Brain injury: how can MRI predict which patients will respond to neural stem cell therapy?

Written by Alice Bough (Future Science Group)

Researchers from Sanford Burnham Prebys Medical Discovery Institute (CA, USA) and Loma Linda University Health(CA, USA) have collaborated to assess how magnetic resonance imaging (MRI) can be used to identify how the properties of brain lesions caused by hypoxic–ischemic brain injury (HIBI) impact the efficacy of neural stem cell therapy.

The authors of the study, published in Cell Reports, hope that their findings in rats can be applied in newborns who have experienced perinatal HIBI to determine the best course of treatment.

In the study, MRI was used to assess the brain lesions in rats with HIBI. In each animal they identified a core region, consisting of dead neurons, and a penumbra, consisting of mildly injured neurons.

Rats then received human neural stem cell therapy. The stem cells were seen to localize to the penumbra, not the core. Rats then underwent behavioral tests to assess memory and neurological abilities. It was found that those with a larger penumbra and a smaller core performed better in the tests.

In animals that did not receive stem cell therapy, the neurons in the penumbra deteriorated and became part of the core.

The next step for the researchers is to test their findings in a clinical trial involving newborns with perinatal HIBI. MRI is already a standard diagnostic tool used in the care of newborns with HIBI.

You might also like:

“Based on our findings, only newborns with a large penumbral volume in relation to core volume should receive a transplant of human neural stem cells,” commented lead author, Evan Snyder (Sanford Burnham Prebys).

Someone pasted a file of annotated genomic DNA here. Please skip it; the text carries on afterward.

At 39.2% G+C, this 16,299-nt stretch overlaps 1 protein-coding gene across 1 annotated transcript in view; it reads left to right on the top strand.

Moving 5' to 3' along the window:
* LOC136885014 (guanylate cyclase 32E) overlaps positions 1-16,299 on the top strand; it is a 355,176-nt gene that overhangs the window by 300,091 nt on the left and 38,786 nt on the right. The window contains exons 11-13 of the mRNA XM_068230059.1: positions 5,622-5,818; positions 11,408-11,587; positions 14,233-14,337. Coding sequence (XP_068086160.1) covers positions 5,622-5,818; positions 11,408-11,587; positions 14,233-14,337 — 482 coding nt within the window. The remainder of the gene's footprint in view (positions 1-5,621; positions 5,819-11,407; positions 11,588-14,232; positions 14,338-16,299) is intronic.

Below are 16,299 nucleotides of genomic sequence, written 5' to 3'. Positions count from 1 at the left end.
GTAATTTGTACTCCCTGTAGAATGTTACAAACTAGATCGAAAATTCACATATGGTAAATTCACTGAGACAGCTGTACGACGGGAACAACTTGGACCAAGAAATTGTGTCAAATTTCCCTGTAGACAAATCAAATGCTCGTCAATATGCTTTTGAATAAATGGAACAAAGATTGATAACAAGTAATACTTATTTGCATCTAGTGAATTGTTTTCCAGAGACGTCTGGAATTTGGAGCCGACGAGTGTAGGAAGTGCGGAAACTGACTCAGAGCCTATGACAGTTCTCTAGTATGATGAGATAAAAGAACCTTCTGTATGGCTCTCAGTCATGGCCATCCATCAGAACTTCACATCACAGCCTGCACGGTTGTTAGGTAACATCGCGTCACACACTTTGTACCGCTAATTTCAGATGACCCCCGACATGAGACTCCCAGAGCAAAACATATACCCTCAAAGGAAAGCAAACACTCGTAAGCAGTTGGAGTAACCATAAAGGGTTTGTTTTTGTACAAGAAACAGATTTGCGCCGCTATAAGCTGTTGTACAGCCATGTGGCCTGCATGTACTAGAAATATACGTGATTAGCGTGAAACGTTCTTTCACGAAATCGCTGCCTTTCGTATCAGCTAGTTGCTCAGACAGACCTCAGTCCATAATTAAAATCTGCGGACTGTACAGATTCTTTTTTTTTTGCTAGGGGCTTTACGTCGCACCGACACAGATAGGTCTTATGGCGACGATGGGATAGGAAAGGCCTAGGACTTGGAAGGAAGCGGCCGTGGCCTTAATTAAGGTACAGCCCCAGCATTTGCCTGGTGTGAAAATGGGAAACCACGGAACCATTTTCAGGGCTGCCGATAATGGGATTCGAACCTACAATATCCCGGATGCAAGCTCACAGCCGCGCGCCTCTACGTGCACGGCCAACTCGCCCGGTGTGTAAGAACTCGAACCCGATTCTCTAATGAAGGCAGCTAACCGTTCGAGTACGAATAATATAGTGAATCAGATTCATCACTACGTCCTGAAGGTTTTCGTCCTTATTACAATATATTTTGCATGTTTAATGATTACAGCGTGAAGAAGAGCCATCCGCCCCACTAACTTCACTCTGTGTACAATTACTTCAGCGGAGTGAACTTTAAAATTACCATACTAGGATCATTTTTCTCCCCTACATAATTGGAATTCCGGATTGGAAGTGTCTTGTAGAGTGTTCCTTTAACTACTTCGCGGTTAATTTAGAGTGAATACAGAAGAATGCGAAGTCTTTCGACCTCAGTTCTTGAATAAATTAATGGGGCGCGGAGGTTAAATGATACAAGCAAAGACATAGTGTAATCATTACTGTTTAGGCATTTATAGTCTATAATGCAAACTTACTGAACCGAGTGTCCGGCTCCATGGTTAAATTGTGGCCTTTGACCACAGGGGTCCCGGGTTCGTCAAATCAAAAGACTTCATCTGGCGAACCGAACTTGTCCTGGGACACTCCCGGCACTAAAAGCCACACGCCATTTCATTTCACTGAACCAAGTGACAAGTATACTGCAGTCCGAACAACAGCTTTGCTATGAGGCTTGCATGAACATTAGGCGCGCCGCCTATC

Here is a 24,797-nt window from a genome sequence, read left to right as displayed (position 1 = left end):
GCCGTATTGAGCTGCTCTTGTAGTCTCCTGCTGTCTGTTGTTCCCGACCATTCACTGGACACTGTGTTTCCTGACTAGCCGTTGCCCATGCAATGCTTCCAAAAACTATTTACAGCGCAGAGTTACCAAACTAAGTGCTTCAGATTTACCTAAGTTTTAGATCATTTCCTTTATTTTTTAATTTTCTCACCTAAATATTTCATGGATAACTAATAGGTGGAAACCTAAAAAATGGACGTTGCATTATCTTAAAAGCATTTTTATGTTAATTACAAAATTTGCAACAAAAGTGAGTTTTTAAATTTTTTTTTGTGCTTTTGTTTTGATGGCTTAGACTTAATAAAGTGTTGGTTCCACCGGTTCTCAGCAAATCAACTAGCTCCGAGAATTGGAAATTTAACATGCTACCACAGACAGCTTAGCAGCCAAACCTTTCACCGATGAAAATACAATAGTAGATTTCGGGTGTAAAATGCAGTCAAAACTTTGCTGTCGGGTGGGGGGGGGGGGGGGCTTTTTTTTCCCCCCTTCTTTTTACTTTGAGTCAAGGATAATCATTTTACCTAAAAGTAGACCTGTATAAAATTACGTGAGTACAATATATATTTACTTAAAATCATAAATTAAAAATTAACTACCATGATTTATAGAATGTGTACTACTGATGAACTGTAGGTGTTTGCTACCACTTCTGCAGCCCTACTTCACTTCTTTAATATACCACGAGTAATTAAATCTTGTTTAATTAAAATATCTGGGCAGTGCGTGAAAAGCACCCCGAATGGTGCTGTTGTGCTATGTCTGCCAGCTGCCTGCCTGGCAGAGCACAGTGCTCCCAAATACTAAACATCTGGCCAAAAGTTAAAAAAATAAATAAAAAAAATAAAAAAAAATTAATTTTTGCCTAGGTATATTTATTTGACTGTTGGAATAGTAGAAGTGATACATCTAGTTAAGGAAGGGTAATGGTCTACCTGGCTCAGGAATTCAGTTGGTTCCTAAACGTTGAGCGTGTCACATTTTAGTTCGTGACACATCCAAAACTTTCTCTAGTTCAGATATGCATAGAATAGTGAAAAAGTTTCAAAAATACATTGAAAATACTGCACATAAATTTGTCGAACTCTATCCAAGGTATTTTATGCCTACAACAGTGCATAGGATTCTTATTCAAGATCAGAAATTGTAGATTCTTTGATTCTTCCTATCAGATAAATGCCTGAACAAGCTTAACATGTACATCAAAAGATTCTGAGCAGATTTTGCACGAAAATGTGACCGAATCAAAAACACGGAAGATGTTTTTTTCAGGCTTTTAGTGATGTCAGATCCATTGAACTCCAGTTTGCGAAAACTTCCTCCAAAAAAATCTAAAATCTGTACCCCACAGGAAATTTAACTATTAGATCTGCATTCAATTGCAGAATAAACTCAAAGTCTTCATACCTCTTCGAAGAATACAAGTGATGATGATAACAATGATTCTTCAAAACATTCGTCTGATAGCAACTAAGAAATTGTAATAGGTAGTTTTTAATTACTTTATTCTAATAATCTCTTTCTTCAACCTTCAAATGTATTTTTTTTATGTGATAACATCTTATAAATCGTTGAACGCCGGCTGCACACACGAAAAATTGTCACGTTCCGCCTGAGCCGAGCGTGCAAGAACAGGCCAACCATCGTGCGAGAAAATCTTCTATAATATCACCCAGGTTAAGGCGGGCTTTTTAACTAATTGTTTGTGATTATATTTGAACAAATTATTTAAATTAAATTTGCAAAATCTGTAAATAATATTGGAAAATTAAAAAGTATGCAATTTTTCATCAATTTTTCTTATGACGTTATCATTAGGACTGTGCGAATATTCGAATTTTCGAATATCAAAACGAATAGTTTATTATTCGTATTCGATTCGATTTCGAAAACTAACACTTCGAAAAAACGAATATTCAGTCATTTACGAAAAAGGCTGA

It was also proposed that the MRI scans could be used to identify patients who would not respond well to neural stem cell therapy.

“Newborns so severely injured that only a core is present, or babies with such a mild case of [HIBI] that not even a penumbra is present, should not receive human neural stem cells, as the treatment is unlikely to be impactful,” continued Snyder. “I am hopeful that MRI, which is already used during the course of care for these newborns, will help ensure that infants who experience HII get the best, most appropriate treatment possible.”

The authors hope that their research will also allow MRI to be used to assess potential efficacy of neural stem cell therapy for other conditions. “In the future, MRI could help guide the use of stem cells to treat – or in some instances, not treat – additional brain disorders such as spinal cord injury and stroke,” concluded Snyder.

Sources: Hartman RE, Nathan NH, Ghosh N et al. A biomarker for predicting responsiveness to stem cell therapy based on mechanism-of-action: evidence from cerebral injury. Cell Rep. 31, 107622 (2020);